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Artists call for protection of the touring music industry, in the fear Britain will turn into a “cultural jail”.

For years the U.K has embraced international sounds, assimilating a celebratory attitude towards musical diversity into the DNA of our country. World festivals, sound-system culture and carnivals have all contributed to the distinct identity Britain holds among other Western powers. Whether you are at Glastonbury’s West Holts Stage, listening to the soulful Malian sonics of Fatoumate Diawara, or find yourself bopping to a Black Coffee banger in a club, the international influence on our music scene is unquestionable.

With Bojo insisting Britain will leave the EU next week, concerns are rising in the music industry about the impact it will have on maintaining the cultural diversity at these events. WOMAD (world of music and dance festival) have already felt the effects of the U.K’s increasingly oppressive visa restrictions on world artists. Three acts were denied entry this year, with organiser Chris Smith expressing his frustrations at the home office for their “humiliating” approach to declining artist invitations, as explained to the Guardian.

Leaving the single market could also present problems for British acts trying to tour Europe. The rise in prominence of streaming services is creating a more interconnected world, and the talent from our shores are growing audiences increasingly worldwide. For genres already marginalised by authorities in England, making any money in our country’s Brexit era could prove difficult. Groups like 67, Brixton’s self-proclaimed ‘drillers’, used to rely on shows in Europe for any revenue, as police often shut down their gigs in England under the 696 risk assessment form.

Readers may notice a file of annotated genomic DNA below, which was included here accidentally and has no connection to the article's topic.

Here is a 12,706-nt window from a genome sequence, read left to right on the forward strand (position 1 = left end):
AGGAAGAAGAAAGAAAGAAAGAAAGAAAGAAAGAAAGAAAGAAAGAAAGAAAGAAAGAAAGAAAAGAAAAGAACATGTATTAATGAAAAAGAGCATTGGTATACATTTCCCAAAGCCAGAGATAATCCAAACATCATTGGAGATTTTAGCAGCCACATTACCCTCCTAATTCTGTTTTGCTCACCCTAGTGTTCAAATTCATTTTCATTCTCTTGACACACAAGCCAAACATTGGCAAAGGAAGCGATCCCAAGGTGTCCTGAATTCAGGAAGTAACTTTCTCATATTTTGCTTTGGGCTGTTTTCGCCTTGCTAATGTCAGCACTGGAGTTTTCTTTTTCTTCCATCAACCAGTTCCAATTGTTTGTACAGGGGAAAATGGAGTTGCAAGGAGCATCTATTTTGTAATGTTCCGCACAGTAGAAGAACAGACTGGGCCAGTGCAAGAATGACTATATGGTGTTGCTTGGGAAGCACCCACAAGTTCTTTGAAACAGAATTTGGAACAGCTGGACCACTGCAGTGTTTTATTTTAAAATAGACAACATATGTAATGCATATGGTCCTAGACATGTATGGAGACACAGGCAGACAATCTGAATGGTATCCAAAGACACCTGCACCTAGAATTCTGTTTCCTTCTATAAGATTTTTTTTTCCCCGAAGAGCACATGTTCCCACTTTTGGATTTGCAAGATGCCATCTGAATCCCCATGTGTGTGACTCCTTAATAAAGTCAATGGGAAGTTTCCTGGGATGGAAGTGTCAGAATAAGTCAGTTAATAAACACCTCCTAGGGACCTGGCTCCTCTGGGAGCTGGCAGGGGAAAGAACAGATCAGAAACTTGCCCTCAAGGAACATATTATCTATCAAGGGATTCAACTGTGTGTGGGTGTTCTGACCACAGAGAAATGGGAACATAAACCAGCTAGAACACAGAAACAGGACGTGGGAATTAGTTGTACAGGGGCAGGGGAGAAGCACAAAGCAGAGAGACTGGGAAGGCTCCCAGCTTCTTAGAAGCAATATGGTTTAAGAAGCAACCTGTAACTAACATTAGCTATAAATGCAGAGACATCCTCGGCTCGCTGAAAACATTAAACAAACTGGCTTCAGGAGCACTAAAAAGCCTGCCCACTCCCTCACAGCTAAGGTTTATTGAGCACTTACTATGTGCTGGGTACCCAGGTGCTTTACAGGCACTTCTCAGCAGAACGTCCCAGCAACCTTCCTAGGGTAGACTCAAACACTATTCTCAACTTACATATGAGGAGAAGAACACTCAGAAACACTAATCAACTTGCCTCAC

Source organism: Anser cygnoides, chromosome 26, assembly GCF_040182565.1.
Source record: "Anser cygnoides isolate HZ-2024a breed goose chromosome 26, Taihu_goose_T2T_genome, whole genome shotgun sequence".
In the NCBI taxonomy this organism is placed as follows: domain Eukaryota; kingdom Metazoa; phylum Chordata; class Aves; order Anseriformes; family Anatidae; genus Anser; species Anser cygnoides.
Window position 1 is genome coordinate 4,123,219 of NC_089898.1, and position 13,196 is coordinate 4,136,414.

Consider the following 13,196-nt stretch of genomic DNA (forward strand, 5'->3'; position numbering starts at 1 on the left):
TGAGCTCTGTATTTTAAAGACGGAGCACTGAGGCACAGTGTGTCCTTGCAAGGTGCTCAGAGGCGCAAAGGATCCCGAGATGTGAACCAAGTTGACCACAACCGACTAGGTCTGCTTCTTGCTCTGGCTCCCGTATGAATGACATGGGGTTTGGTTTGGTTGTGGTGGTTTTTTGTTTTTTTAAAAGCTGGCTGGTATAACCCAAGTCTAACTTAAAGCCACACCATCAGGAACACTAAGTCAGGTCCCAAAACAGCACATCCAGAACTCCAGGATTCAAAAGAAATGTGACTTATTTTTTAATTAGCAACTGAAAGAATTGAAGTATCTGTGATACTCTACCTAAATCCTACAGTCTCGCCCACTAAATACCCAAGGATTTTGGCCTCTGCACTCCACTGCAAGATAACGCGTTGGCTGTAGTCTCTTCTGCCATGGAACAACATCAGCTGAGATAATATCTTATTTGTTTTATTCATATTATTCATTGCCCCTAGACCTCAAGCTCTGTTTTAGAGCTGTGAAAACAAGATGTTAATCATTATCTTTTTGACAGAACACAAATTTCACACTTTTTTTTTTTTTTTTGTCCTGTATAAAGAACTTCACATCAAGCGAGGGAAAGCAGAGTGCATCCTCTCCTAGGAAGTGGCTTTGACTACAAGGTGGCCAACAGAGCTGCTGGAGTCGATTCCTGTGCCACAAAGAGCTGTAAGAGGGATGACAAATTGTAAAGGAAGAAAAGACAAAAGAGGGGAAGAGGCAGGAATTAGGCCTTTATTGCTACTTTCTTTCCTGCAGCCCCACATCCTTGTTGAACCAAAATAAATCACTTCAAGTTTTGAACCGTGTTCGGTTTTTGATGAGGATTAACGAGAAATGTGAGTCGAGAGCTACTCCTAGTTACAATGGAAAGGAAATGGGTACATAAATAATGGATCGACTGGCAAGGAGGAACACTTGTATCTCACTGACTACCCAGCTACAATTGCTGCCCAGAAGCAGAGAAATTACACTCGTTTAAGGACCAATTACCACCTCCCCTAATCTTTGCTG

The government told BBC’s newsbeat it’s “committed to protecting” the British music scene when Brexit happens. Michael Dugher, the boss of ‘UK Music’, says there could be a “practical solution” to the potential challenges of playing in Europe; talks of a touring passport has crossed the lips of industry experts, but this could still prove to be expensive for up and coming artists with a following abroad. Lily Allen, at last year’s Mercury Prize, joked that had she won the prestigious award the £25,000 would have been spent on ‘visa applications after Brexit’.

As well as his Brexit boat battle with Nigel Farage, Sir Bob Geldof is another musician who has been extremely vocal about how damning leaving the EU could be to Britain’s music scene. His open letter to, then prime minister, Theresa May protested that the vast reservoirs of musical talent we have on our Island will be silenced in a “self-built cultural jail” if we say au revoir to our European counterparts. In 2017, British revenue in the creative industries rose by 10.6%, bringing in £92 billion, growing at twice the rate of the national economy.

Organisers of European festivals initially voiced concerns when the outcome of the referendum was announced, but Alfonso Lanza (co-organiser of Primavera) admits “we can’t do this festival without UK bands and fans”; in the hysteria of Brexit it is easy to forget that Britain has so much cultural dominance in the world of arts. An eighth of albums brought in 2017 were by a British artist, so it is scary to believe one of our largest grossing exports could be in jeopardy if we are to leave the EU.

The last three years have been a period of political uncertainty for everyone, whether you are pro-leave or pro-stay, but one of the other great cultural debates of our time, is how on earth our tiny island produces the array of musical talent it does. If there is one certainty though, our nation surely wouldn’t function without the annual boozy night in watching Eurovision.


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